Northern Ireland’s police ombudsman is to examine claims that detectives did not properly investigate whether Sinn Fein president Gerry Adams covered up the crimes of his sex abuser brother.
Sinn Féin leader Gerry Adams' brother, Liam, was convicted last week of raping his daughter, Áine, over a six year period in the 1970s.
On Tuesday, Stormont's Health Minister Edwin Poots today called for a probe into how the Police Service of Northern Ireland (PSNI) handled the investigation.
In the past PSNI officers made a recommendation to the Public Prosecution Service (PPS) that no charges be brought against the Sinn Fein leader.
Poots told the Northern Ireland Assembly that the police ombudsman should examine the PSNI's role in the case, the BBC reports.
"Aine Adams was let down by the RUC (Royal Ulster Constabulary), she was let down by her uncle Gerry Adams and she has been let down to some extent by the PSNI," Poots said.
"I welcome the fact that there was a conviction in that case and the good work that was carried out by the PSNI and the Public Prosecution Service in bringing Liam Adams to justice but I do think that when it comes to the other issue of the cover-up of the crime, that the PSNI have questions to answer and they need to have those questions answered in a very public way.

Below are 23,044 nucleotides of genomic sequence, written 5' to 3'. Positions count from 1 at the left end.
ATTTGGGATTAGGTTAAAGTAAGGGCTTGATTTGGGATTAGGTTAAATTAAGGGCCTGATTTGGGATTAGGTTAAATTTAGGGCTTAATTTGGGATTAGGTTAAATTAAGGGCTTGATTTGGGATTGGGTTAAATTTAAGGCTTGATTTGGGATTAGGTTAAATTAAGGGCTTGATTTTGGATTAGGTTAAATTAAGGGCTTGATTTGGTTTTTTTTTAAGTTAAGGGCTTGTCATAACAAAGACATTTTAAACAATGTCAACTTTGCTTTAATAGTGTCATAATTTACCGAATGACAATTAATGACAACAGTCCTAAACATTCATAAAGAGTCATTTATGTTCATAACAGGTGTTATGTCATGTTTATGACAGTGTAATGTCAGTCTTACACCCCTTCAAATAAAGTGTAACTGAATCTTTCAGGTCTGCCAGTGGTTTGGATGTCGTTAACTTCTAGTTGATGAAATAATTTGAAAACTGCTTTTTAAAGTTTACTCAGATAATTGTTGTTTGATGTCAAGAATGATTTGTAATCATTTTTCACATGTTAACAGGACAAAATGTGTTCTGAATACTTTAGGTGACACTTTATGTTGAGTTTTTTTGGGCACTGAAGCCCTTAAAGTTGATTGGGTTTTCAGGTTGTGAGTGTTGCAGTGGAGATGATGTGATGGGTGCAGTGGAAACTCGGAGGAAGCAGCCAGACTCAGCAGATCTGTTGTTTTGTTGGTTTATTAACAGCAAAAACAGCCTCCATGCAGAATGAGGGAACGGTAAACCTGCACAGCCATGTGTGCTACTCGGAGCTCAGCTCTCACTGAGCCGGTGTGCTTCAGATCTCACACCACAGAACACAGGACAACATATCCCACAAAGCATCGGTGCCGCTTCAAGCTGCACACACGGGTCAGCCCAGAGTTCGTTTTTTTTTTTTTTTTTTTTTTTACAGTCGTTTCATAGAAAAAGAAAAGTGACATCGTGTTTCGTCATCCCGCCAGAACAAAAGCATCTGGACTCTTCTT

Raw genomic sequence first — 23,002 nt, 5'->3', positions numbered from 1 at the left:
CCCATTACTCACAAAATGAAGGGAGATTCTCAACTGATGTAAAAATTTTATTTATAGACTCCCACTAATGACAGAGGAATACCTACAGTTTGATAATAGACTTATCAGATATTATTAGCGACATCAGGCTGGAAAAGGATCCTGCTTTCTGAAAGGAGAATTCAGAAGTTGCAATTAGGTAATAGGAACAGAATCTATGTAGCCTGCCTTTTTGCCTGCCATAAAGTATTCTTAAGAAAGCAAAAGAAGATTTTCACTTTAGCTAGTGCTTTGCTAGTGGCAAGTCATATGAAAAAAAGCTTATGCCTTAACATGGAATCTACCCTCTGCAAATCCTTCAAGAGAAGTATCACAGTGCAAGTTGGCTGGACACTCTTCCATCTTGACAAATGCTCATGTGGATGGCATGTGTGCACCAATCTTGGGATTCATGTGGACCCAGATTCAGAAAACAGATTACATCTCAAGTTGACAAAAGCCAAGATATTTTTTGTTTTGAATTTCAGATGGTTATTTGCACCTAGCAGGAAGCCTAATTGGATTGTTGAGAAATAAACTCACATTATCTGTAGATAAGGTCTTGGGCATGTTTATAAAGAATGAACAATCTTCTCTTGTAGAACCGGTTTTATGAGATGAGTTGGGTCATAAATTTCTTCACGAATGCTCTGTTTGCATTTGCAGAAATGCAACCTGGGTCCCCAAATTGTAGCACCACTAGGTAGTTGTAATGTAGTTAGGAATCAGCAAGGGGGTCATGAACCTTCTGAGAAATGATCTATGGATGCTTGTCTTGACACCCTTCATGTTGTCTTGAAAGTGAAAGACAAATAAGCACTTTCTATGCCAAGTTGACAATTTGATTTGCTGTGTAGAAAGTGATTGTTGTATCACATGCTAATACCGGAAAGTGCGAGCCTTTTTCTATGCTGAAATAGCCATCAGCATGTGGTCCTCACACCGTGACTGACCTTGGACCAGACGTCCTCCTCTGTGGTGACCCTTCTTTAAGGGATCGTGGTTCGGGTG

"That's why I believe the ombudsman needs to look at the work of the PSNI to date.
"It is a very, very unusual set of circumstances and I think the PSNI should be asking for the ombudsman to look at their work, and, if they don't, I will.
"And I will be looking for independence to be applied in this case so that no one, and I mean no one in the public, has any sense that anybody is above the law."
A spokesman for Police Ombudsman Dr Michael Maguire has said an official complaint has been received. The ombudsman will now examine the matter before deciding if a formal investigation should be launched.
The Sinn Fein leader made his first report to police in 2007 about the allegations against his brother.
Responding to the backlash Gerry Adams said: "I know that I committed no offence and I know that I did what I considered to be the right thing and that I co-operated fully with the PSNI, with the PPS, with the courts, that I gave evidence in the courts," he said.
"So I don't have any concerns about that.
"I obviously am concerned that as members of my family pick up the newspapers this morning, and on the back of this press conference will pick up the newspapers tomorrow morning, and wonder why there is such an inordinate attention on this and on me.
"So that's my primary concern, my primary concern isn't about me."